Car cultures

Front Cover
Berg, Mar 1, 2001 - Family & Relationships - 250 pages
Anyone who assumes that a car is simply a means to get from point A to point B, or who even thinks that they know what a car is, should read this book. Profoundly shaped by culture, the car gives rise to a wide range of emotions, from guilt about the environment in the UK to aboriginal concerns with car 'corpses', to struggles to keep the creatures 'alive' with everything but the proper spare parts in West Africa. Cars and their landscapes prove central to human lifefrom its most intimate to the widest sense of global crisis, and are capable of inspiring epic passions. From road rage in Western Europe to the struggles of cab driving in Africa to the emergence of Black identity in the US, this book examines the essential humanity of the car, which includes the jealousies, gender differences, fears and moralities that cars give rise to. Firmly grounded in detailed ethnographic and historical scholarship, this is the first book to provide an informed sense of cars as one of the most familiar and significant forms of material culture.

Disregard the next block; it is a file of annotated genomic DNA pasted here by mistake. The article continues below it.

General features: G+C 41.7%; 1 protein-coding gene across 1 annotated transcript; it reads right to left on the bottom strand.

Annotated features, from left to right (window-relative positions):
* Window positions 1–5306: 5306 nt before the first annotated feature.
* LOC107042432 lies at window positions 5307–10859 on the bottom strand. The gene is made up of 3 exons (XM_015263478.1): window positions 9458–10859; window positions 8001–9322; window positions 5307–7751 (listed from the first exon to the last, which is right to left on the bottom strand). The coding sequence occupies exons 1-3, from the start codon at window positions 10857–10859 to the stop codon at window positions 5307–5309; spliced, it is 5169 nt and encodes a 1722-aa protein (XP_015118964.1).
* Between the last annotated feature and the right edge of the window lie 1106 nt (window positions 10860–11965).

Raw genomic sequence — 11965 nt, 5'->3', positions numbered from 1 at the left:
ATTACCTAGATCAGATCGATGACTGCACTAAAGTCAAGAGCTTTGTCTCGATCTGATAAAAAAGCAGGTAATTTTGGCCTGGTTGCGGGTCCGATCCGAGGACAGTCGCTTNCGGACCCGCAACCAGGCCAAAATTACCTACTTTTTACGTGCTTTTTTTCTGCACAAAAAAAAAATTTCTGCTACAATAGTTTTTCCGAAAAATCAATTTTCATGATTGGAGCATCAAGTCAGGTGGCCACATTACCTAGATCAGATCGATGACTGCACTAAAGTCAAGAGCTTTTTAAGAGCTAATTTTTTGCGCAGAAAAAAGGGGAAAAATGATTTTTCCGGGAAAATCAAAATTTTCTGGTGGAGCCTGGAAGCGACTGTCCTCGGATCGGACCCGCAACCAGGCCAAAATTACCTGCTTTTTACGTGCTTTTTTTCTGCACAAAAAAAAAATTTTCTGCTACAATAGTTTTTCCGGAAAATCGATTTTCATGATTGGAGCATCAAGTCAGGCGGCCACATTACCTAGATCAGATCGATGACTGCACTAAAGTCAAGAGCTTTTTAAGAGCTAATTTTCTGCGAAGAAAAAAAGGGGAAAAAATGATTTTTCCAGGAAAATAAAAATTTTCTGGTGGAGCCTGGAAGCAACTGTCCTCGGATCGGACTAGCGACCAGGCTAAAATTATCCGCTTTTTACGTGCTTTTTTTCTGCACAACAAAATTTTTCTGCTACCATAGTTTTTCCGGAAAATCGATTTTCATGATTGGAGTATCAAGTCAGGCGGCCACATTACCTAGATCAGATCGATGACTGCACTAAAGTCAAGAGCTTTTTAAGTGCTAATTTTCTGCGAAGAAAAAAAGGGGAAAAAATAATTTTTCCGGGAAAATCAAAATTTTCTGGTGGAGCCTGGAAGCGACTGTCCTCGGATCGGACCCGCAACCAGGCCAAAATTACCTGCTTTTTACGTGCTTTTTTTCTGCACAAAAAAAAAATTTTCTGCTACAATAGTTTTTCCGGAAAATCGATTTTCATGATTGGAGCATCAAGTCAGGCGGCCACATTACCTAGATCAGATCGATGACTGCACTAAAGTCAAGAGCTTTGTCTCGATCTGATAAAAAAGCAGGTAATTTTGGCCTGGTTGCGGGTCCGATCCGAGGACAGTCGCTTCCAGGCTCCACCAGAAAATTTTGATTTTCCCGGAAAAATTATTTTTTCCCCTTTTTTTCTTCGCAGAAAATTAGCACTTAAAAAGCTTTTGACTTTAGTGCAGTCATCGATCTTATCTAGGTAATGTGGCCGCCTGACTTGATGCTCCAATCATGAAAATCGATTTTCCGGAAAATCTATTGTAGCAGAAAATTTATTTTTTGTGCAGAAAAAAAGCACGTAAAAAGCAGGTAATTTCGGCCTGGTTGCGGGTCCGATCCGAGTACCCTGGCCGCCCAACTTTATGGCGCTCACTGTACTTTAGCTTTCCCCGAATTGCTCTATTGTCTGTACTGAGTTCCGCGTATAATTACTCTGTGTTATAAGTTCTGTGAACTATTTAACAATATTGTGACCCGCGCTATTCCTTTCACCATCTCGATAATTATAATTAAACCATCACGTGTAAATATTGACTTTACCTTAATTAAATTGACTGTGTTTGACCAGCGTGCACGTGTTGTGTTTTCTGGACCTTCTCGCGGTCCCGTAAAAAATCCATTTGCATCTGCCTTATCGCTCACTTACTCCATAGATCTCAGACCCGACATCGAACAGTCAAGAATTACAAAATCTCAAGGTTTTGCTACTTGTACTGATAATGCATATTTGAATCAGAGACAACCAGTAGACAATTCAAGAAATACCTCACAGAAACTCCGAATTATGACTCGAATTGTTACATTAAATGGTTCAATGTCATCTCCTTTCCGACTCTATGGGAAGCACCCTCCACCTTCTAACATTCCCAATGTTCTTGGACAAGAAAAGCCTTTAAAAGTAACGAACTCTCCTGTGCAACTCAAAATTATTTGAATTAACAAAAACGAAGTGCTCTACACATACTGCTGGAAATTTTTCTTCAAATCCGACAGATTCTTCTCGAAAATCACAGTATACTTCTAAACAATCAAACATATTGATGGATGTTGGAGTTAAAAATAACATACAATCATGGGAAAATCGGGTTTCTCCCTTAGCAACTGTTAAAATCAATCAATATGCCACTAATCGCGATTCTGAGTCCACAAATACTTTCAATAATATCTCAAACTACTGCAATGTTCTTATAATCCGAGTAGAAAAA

From inside the book

What people are saying - Write a review

We haven't found any reviews in the usual places.

Contents

Driven Societies
1
A Critical Ethnography
8
Private Vehicles on
35
Copyright

7 other sections not shown

Other editions - View all

Common terms and phrases

About the author (2001)

Edited by Daniel Miller, Professor of Anthropology, University College London. Recent books include A Theory of Shopping, The Internet: An Ethnographic Approach (with Don Slater) and Ed. Car Cultures.

Bibliographic information